When Maggie McClain finished shooting footage for her class, Video Production 402, last December, she had 15 hours of film editing ahead of her in the Media Studies Lab. Last year this junior from Basking Ridge, N.J., would have done the work on old equipment in the basement of O’Boyle Hall, where the lab is located. This year McClain could edit digital images with Final Cut Pro and other cutting-edge software on a powerful new Macintosh G-5 computer. When she needed a break she could chat with fellow students in the lab’s brand-new lounge area with its comfy chairs.
“The Media Studies Lab is definitely on the way up,” McClain says.
“Before, the media lab was one of the most outdated places on campus. It was flooded more than once and we used to blow fuses routinely because we were so short on power,” says the lab director, Abby Moser. But last summer, with funds provided by the School of Arts and Sciences, the space was reconfigured, rewired and transformed.
CUA subdivided the space into a student lounge, a “cage” where students can check out cameras and other equipment, and a teaching area. The teaching area includes several G-5 computers and a smart classroom system that enables instructors to display their own or a student’s work on a large screen in front of the class.
“Our students work hard. Some of them practically live in this lab,” says Associate Professor Steve McKenna, acting director of the Media Studies Program, explaining the need for the renovation. There are 130 students majoring in Media Studies, making it one of the largest and most popular programs on campus. While the program emphasizes media history and theory rather than the production end of the subject, there are still 25 students concentrating in media production and many more who take media production courses.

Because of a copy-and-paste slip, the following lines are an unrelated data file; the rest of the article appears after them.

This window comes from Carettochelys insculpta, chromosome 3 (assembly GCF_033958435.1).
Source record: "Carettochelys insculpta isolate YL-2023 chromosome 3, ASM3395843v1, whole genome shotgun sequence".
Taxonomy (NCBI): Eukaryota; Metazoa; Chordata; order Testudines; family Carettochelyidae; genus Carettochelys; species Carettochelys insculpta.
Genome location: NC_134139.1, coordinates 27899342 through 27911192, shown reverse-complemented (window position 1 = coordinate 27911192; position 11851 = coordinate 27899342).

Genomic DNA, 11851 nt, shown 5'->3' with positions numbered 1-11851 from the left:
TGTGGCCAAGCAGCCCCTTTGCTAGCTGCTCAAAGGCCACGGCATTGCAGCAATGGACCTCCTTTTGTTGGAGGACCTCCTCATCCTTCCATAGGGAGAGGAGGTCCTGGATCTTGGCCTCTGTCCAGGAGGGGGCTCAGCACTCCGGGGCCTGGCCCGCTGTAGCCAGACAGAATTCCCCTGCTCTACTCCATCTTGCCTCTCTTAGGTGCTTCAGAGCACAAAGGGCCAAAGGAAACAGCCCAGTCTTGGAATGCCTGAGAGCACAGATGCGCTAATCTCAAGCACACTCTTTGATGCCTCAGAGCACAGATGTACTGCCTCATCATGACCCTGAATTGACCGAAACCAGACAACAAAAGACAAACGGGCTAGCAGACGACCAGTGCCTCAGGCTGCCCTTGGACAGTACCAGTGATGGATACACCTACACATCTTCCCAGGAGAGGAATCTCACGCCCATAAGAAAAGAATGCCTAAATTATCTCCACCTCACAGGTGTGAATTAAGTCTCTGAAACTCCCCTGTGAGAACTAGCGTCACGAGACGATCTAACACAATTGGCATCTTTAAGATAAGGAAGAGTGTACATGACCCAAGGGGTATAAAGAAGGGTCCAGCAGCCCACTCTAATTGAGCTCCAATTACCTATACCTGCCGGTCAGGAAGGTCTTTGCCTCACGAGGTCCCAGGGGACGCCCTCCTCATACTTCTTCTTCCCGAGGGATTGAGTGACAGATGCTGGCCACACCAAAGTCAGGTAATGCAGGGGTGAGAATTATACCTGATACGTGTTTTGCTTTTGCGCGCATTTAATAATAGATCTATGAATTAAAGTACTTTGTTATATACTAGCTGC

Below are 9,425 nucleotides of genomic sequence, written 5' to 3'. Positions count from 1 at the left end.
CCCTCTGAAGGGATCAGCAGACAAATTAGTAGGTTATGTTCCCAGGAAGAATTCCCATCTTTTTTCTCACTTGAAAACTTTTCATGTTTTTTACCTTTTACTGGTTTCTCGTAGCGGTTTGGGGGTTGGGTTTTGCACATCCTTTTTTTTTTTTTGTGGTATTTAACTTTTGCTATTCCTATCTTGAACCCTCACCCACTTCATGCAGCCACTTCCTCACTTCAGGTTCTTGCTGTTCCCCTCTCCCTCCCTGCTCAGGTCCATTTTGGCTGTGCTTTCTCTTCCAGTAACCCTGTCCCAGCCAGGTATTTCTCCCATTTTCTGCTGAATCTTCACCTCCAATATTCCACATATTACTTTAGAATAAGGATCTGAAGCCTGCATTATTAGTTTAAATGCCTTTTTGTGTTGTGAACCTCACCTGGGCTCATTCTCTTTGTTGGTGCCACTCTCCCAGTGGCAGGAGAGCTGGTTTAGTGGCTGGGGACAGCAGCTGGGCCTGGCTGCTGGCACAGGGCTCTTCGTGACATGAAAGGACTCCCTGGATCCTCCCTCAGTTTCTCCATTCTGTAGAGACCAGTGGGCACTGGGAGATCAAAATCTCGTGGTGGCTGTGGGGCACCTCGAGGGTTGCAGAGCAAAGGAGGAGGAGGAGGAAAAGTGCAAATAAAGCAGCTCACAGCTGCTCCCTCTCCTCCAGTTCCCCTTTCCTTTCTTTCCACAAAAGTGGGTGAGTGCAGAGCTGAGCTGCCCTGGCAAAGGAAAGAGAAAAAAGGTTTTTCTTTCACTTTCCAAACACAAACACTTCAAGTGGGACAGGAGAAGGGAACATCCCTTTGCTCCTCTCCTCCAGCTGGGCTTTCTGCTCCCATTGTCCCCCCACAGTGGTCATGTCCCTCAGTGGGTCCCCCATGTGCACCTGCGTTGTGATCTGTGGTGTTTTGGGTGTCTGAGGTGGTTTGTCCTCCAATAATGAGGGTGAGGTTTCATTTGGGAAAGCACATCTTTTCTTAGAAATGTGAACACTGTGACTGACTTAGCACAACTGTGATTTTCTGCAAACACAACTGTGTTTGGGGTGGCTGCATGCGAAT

Paul Zolandz, a senior vocal performance major from Wilmington, Del., is taking his first course in media studies this year and is producing a documentary on Martha’s Table, a local charity that provides meals to needy children. He had already done summer work in video production and is using Media Production 402 to round out his experience.
The video production skills Maggie McClain gained during the fall semester helped her secure an internship with the television program “The McLaughlin Group” this semester. CUA’s media studies students routinely nab some of the most prestigious internships around, including positions at the Discovery Channel, National Geographic Television, NBC and CBS.
One of the guiding lights behind the new Media Studies Lab was the late Facundo Montenegro, an assistant professor of media studies and a documentary filmmaker who died Dec. 12, 2005. Shortly before he passed away, he spoke about the new facilities: “We now have a lab on par with any production lab. The computers are much better. We have a unified software platform and the room is much more welcoming now.”
What was important to Montenegro was using the facilities to further the school’s mission. “I’m talking about social documentary and social justice, going to the community and building bridges, learning through service — not just going in there and putting in hours, but having students open their minds to a part of D.C. they may not have known before.” With the new Media Studies Lab, students have a place to do that even better than before. – A.C.
Back to top